I crossed the finish line at the LA Marathon in just under 6 hours last Sunday. Not as fast as I wanted (is it ever?) but I did make it from Dodger Stadium to the Santa Monica Beach to receive my medal. Then I took a long nap, had a great meal with my wife and oldest son, and took Charlie for a short bike ride. The marathon is behind me for another year.
As part of the aftermath on the whole cablegate incident, I decided to do a little research in to the cable business. I’ve spoken to cable manufacturers, manufacturers representatives (mostly from China), fabricators (large and small), high-end suppliers, and retailers. Many of these individuals agreed to speak freely to me on the condition that I wouldn’t identify specific brands or individuals. I agreed. My goal is to try and understand what the dynamics are behind this business. What I’ve learned so far isn’t pretty.
Let’s start with the cost of goods. I certainly understand that it costs a great deal to do the research and development necessary to design and test a product line, but I’m going to ignore those costs because they get amortized over the entire life of the product. What I asked several people in positions to know was how much does it cost to actually build a cable? How much do the materials cost and how much labor is involved? Of course, there are cost differences between different materials including copper, silver, and gold but in the final analysis does a one meter USB cable use enough metal to warrant costs that easily get to hundreds if not thousands of dollars (and remember that digital cables have only one job…to deliver the bits from the source to the destination).
The information I received placed the cost of goods for a mid level USB cable at around $8 supplied by a Chinese maker. If the same cable were made in the United States, the number increases to around $15. And what is the retail cost of a digital cable that costs the company so little? It turns out the final retail price depends on how many marketing and promotion dollars are added to the “cost of goods”. A retailer will sell the cables for between $200 and $1000…and they will get these very high prices because of the pseudo-science spewed on their own company websites, nonsense reviews and awards on audiophile sites (“…is a little quieter and renders micro dynamic aspects of the music in a clearer fashion…”), and through testimonials offered by individuals that refute the basics of digital information theory and practice.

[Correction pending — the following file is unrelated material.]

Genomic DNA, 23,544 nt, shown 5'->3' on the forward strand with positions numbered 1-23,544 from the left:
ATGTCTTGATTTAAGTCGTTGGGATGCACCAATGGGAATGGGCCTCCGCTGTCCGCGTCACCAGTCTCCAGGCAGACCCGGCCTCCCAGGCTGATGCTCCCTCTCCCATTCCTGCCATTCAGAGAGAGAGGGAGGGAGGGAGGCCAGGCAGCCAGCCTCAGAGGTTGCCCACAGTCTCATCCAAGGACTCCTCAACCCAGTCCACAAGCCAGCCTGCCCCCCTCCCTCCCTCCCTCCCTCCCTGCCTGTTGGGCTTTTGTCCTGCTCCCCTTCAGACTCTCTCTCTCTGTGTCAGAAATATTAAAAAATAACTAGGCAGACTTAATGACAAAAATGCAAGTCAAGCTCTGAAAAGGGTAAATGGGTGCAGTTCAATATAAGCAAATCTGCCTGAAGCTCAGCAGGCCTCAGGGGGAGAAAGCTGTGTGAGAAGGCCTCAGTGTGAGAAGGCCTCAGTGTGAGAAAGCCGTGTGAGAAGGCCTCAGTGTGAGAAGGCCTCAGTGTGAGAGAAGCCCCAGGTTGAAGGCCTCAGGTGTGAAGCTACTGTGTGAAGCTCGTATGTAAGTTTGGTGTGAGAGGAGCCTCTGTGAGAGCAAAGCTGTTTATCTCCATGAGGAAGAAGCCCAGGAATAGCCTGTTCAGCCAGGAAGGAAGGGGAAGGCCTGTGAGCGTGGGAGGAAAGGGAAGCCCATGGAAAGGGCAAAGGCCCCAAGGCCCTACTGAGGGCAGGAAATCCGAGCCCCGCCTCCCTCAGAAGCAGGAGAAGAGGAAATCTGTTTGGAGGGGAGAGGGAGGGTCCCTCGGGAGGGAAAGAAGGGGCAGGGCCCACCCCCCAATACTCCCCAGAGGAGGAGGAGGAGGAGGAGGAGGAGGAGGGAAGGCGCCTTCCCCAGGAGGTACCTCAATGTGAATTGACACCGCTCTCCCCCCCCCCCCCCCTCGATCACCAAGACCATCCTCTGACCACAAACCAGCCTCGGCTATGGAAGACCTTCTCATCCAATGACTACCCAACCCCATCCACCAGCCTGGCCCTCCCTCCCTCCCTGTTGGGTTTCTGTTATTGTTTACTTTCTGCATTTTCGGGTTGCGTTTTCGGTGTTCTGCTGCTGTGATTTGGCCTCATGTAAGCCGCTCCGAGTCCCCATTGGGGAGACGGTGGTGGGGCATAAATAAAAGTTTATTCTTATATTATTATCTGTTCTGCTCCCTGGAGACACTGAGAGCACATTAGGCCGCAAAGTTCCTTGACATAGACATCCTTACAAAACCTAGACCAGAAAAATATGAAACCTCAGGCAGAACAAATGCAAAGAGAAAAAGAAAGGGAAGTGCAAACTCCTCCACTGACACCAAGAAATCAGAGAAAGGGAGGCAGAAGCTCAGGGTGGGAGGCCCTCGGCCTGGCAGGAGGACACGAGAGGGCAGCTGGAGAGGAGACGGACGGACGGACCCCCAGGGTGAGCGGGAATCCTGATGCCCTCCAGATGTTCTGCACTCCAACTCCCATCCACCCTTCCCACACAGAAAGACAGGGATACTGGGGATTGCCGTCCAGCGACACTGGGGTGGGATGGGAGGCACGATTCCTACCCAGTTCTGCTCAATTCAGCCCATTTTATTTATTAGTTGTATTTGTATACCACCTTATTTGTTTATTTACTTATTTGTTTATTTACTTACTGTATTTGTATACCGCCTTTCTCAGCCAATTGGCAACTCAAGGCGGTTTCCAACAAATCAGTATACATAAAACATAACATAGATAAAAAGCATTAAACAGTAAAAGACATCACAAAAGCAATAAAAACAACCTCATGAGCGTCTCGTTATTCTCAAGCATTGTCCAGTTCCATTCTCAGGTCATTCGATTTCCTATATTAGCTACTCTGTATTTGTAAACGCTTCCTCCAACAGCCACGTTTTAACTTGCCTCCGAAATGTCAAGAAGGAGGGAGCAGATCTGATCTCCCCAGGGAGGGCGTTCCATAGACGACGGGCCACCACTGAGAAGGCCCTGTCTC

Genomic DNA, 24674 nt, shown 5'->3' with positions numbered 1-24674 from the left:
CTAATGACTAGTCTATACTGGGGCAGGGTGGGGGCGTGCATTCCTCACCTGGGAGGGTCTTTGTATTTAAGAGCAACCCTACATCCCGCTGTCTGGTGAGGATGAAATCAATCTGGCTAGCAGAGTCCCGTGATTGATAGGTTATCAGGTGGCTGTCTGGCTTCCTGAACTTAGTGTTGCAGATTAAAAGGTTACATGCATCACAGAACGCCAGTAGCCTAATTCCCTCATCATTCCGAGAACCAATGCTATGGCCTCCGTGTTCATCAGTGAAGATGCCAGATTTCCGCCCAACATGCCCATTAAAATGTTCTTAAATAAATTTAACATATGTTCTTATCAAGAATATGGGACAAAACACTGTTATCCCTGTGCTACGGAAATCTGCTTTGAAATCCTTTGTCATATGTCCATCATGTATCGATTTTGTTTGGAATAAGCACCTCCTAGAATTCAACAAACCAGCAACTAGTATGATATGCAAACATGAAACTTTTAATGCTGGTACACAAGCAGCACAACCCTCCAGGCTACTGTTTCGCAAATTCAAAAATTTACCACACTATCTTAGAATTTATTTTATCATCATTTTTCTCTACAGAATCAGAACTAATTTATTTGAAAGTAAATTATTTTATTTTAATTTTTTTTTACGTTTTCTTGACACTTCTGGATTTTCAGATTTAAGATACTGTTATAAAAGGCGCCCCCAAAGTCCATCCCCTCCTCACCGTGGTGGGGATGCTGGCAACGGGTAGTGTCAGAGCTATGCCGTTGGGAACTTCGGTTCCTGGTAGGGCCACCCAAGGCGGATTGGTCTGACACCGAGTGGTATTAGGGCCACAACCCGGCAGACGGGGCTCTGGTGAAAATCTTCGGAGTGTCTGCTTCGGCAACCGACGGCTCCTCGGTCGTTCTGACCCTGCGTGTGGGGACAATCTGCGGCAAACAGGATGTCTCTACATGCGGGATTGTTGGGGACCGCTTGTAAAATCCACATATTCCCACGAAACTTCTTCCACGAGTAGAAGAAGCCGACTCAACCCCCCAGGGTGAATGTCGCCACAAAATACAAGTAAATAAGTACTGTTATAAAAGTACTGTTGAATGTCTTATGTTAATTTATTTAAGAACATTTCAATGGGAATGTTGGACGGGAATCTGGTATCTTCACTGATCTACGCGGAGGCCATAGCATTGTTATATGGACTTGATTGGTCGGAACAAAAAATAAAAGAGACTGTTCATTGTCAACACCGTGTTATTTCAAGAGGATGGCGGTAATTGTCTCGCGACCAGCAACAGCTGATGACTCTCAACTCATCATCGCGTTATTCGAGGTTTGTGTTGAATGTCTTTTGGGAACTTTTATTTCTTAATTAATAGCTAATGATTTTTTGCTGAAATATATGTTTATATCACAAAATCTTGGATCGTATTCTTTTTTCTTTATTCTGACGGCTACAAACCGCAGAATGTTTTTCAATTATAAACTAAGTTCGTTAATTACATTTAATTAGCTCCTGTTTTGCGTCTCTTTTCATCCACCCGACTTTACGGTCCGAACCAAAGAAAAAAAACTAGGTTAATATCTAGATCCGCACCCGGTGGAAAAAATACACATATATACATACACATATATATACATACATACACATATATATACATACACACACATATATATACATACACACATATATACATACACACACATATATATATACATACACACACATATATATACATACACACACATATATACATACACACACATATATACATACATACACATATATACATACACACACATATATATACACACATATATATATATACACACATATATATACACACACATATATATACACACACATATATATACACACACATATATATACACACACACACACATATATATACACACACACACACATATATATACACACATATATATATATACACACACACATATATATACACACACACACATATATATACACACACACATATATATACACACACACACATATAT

The breakdown of costs associated with a 1-meter USB cable should go something like this. The COGs (the cost of getting the raw materials into a retail ready product) is around $20 (fancy packaging, printing included). Then you add in the costs of running your company (salaries, office space, utilities etc), marketing and advertising, and then some profit (maybe a 10-25% margin would be fair). This establishes the wholesale cost of the cable…maybe $50. This number if then doubled by the wholesaler to $100 and doubled again by the retailer to $200. So the original $10 cable retailers for 20 times the original cost.
So how would you feel about spending $3500 for the same $15 1-meter USB cable? Especially when you come to understand the “micro dynamics” of the expensive cable and the Monoprice $5 USB cable are identical. What a crazy world it is.